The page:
Copyright © 1994, Word & World, Luther Seminary.
Word & World, Supplement Series 2, pp. 48-56.
First published in the Lutheran Theological Seminary Bulletin 68/1
(Winter 1988), pp. 3-11. Dr. Forell delivered it in lecture form at
the October, 1987, "Luther Symposium" at Gettysburg, Pennsylvania.
Used with permission.
A Focus of Controversy
 While Luther probably never said "Here I
stand," and while it is doubtful
that he ever nailed the ninety-five theses on the door of the
castle church in Wittenberg, he
certainly wrote: "A Christian is a perfectly free lord of all,
subject to none. A Christian is a perfectly dutiful servant of all,
subject to all." As an Augustinian
theologian standing firmly in the western Christian tradition, the
issue of freedom and its theological meaning occupied him all his
 One of his major theological works, and in his own judgment
one of his best, was The Bondage of the Will, published in 1525, which
denies human beings any power to contribute to their own salvation.
In their relationship to God, human beings have no freedom at all.
Here we find the famous illustration that the human will is placed
between God and the devil like a beast of burden, "If God rides it,
it wills and goes where God wills....If Satan rides it, it wills
and goes where Satan wills; nor can it choose to run to either of
the two riders or to seek him out, but the riders contend for the
possession and control of it."
 This struggle between God and Satan is the key to Luther's
understanding of the human predicament so colorfully expressed in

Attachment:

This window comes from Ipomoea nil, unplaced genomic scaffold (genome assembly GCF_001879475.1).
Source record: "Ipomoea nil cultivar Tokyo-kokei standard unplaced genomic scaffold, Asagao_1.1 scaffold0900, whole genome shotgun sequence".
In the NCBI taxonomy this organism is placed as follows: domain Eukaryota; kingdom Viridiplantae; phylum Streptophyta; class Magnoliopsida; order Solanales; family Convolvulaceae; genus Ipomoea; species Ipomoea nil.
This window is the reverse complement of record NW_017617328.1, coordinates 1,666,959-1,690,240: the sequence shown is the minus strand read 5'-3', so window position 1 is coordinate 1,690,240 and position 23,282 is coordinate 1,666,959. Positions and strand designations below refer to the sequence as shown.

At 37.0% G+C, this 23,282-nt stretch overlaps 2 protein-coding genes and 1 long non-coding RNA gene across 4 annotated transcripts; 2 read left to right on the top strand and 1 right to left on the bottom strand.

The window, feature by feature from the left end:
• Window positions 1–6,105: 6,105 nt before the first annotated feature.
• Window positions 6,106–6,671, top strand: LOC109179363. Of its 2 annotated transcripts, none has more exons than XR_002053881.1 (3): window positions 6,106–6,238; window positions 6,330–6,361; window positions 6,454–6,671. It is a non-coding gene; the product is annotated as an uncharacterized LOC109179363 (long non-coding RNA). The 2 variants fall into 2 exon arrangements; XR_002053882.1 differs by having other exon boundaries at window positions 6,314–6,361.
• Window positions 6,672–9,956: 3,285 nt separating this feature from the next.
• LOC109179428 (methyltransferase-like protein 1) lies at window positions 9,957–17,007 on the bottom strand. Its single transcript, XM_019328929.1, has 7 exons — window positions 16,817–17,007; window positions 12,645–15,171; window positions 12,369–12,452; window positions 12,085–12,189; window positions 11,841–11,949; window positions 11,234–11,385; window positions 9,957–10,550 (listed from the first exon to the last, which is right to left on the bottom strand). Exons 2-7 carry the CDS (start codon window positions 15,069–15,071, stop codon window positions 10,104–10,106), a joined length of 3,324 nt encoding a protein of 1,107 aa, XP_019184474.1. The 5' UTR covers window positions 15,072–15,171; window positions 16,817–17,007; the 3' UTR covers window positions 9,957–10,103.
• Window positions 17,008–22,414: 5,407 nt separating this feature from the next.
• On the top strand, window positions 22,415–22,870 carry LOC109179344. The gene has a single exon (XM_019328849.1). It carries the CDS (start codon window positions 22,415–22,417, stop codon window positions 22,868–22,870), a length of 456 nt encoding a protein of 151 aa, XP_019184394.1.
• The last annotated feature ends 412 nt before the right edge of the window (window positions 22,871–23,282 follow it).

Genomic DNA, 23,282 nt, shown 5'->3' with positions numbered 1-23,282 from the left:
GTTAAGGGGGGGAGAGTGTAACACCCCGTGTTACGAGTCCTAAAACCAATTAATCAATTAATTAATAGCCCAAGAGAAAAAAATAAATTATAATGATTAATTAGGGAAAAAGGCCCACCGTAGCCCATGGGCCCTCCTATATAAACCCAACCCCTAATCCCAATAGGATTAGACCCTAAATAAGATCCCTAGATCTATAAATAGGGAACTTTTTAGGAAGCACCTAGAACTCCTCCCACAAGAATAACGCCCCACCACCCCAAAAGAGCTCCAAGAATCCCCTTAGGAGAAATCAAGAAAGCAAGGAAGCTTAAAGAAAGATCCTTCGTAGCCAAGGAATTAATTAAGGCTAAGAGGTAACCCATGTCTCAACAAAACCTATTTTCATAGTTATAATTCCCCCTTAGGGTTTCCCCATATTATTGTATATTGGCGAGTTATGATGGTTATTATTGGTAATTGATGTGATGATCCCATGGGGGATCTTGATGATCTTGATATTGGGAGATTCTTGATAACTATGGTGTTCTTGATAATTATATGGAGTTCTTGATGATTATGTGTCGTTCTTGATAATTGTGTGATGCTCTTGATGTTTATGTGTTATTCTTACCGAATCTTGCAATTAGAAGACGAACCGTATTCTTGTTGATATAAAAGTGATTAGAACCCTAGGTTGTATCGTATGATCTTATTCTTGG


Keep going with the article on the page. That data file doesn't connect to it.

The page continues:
his most famous hymn, "A Mighty Fortress is our God." He sings:
The old satanic foe has
sworn to work us woe!
With craft and dreadful might he arms himself to fight.
On earth is not his equal.
No strength of ours can match his might!
We would be lost, rejected.
But now a champion comes to fight, Whom God himself elected.
You ask who this may be? The Lord of hosts is he!
Christ Jesus, mighty Lord, God's only Son, adored.
He holds the field victorious.
 Because Heiko Oberman has articulated the importance of this
battle in Luther's thought so very clearly, his book, Luther: Man
between God and the Devil, is
probably the best book on Luther's theology produced in connection
with the celebration of the five-hundredth anniversary of Luther's
birth. In this conflict between God and the devil, the issue of
freedom is central.
 So it is not surprising that Gerhard Ebeling speaks of
Luther's understanding of freedom as the "focus (Brennpunkt) of the
modern controversy about Luther." He
observes that while liberty is by no means a very clearly defined
concept in our time, it appears to be the "Grundwort und Grundwert
der Neuzeit," which means that liberty is seen as the "basic slogan
and the basic value of modernity." Our
colloquium with its theme "Luther and Liberation Theology" only
helps to bear out Ebeling's observation.
 It would lead us too far afield to rehearse all the